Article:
Do You Know Your Contexts?

For the last decade or so, I’ve use a productivity system called GTD. It’s a framework rather than an app or an instructive system, so my system has looked different over the years.

The idea behind the system, at a basic level, is that you capture to-dos as they come, but process them later into appropriate lists that are then broken down into step-by-step tasks. Lists are then connected to “contexts” which are places/locations/tools needed to do work, so that when you sit down to work, you have a short list of items, all of which can be completed in one sitting.

I went from a paper and pen system, to a stack of index cards known as the hipster PDA (this one lasted me about 5 years)… and eventually to the system I use now, which is an app called Omnifocus. The way you manage the system is dependent on the user and their needs of course, but having about ten years of experience with GTD, I can say that there’s one thing that has always tripped me up.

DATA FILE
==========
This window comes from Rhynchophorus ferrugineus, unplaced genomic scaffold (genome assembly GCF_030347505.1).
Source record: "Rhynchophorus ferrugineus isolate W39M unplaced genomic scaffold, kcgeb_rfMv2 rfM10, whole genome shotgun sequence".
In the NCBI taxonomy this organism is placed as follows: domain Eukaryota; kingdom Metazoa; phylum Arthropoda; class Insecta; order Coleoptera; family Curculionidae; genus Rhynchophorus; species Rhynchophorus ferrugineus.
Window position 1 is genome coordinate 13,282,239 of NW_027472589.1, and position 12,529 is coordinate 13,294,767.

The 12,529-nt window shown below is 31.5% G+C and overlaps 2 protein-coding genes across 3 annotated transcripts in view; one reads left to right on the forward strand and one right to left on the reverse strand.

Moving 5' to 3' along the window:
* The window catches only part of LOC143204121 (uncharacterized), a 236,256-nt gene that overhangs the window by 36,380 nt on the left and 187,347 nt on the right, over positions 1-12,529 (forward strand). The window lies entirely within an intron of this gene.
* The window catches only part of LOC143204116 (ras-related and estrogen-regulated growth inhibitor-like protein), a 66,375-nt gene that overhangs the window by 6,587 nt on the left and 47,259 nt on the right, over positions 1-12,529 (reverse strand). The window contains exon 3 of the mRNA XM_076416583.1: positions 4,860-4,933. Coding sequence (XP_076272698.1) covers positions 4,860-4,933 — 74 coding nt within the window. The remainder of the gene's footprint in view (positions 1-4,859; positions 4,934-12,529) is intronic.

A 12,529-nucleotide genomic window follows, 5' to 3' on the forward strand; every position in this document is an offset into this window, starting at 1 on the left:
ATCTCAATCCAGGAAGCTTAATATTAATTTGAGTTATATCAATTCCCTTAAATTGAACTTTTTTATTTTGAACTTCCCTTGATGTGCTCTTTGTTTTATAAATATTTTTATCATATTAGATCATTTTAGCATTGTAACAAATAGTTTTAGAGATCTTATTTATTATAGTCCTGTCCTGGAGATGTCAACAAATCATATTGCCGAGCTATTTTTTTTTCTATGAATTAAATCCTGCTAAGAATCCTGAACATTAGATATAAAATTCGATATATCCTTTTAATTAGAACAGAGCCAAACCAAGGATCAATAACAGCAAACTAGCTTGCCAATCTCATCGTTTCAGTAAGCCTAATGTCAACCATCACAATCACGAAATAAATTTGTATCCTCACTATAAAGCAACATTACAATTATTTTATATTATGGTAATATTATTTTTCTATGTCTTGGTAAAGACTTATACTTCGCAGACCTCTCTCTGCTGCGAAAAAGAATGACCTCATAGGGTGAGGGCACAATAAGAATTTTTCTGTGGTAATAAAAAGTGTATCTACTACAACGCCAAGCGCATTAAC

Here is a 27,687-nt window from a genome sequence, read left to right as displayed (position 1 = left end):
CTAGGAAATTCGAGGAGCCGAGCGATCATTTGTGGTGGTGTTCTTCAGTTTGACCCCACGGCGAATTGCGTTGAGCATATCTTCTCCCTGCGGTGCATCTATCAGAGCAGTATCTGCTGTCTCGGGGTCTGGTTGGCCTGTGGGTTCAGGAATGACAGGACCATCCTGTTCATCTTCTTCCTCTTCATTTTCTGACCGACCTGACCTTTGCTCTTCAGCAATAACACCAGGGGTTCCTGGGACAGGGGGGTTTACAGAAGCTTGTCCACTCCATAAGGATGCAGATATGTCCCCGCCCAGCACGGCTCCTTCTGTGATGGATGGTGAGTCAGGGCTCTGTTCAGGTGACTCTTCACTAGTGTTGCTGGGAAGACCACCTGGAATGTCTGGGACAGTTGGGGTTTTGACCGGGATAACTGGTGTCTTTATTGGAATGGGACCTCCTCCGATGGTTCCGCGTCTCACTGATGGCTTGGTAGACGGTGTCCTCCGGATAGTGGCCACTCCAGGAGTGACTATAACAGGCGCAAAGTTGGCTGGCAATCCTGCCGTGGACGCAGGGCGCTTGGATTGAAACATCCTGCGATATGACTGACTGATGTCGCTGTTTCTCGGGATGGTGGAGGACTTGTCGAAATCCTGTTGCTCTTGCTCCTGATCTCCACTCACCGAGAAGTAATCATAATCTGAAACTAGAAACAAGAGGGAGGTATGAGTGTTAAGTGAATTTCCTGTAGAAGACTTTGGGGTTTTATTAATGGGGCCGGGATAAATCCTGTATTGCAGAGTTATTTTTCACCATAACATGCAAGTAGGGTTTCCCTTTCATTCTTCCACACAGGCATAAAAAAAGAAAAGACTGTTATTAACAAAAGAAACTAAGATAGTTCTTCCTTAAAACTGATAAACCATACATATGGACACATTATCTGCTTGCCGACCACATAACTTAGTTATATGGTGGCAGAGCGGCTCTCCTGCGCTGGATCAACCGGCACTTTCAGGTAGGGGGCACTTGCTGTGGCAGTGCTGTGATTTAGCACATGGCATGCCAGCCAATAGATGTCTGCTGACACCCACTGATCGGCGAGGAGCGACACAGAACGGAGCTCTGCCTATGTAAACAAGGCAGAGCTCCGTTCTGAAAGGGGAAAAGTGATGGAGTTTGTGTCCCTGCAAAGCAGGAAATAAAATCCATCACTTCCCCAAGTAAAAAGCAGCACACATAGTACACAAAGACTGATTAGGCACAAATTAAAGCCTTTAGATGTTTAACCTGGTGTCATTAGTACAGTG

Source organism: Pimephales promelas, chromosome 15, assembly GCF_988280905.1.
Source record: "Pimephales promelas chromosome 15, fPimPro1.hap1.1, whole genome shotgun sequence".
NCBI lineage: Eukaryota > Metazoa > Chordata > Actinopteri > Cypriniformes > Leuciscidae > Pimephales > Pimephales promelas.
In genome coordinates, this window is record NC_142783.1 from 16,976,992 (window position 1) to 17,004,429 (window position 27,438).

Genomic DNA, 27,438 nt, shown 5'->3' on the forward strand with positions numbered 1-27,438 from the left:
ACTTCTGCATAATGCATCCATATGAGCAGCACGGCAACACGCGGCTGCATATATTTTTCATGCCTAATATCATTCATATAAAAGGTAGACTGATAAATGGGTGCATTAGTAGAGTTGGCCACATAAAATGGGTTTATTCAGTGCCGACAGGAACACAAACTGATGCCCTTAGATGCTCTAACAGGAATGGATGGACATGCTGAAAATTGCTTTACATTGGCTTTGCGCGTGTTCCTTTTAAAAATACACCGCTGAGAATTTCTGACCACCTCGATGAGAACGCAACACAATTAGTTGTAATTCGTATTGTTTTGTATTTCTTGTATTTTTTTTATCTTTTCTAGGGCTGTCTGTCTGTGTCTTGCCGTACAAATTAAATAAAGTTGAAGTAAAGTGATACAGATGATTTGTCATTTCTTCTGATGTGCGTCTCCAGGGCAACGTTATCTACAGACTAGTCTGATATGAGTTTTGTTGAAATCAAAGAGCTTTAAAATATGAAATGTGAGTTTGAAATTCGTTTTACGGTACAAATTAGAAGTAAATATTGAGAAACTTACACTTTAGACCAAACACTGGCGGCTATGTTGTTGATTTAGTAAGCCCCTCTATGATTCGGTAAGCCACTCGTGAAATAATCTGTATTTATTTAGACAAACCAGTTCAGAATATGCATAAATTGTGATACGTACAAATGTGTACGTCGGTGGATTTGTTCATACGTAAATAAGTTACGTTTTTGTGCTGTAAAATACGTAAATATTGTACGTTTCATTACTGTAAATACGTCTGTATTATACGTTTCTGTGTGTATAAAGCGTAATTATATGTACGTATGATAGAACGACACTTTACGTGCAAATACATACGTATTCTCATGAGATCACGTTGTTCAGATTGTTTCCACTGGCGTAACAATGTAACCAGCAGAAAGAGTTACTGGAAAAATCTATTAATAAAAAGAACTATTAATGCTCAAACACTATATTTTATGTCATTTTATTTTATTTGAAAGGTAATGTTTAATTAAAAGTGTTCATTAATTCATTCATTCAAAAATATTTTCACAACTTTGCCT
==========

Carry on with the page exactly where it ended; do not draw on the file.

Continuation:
And that is the idea of contexts. At first, I had two contexts. @Dorm and @Office (or @School when I was in college). Over time, I realized I needed an @studio and @car for creative tasks and errands, respectively. When I was a teacher, I used an @School context, but I also sub-contested in @PM and @AM, because certain to-dos were better to do in the morning (cognitive tasks, while my brain was still working) and some in the afternoon (like mindless copying, or simple grading).

If you’re developing a productivity system, my suggestion is to look around your world and determine what contexts your life is divided into. Make a list of those and then sort tasks accordingly. You can create project lists in which each item is paired with a different context, so that you can execute on the project-based axis or the context-based axis (this is much easier to do with an electronic system since you can sort by metadata).

And then… the key is simply to be aware of how your contexts are changing. As a freelancer who works remotely, I removed my @Office context from my system. I replaced it with tools – @iPhone, @Laptop and so on. This way if I’m on a particular device, I know exactly what could be accomplished. I still have an office space at home, but I pull up my @Laptop context for these sorts of sessions. If I’m out, waiting in a waiting room or something, I’ll pull up my @iPhone context.

It took me a while to feel free enough to change my contexts when needed. At first, they felt static, and it felt like if I changed any of them, I’d wreck my whole system.

Truth is, understanding contexts and what can be accomplished within them is key to a good productivity system, even if you only have one context.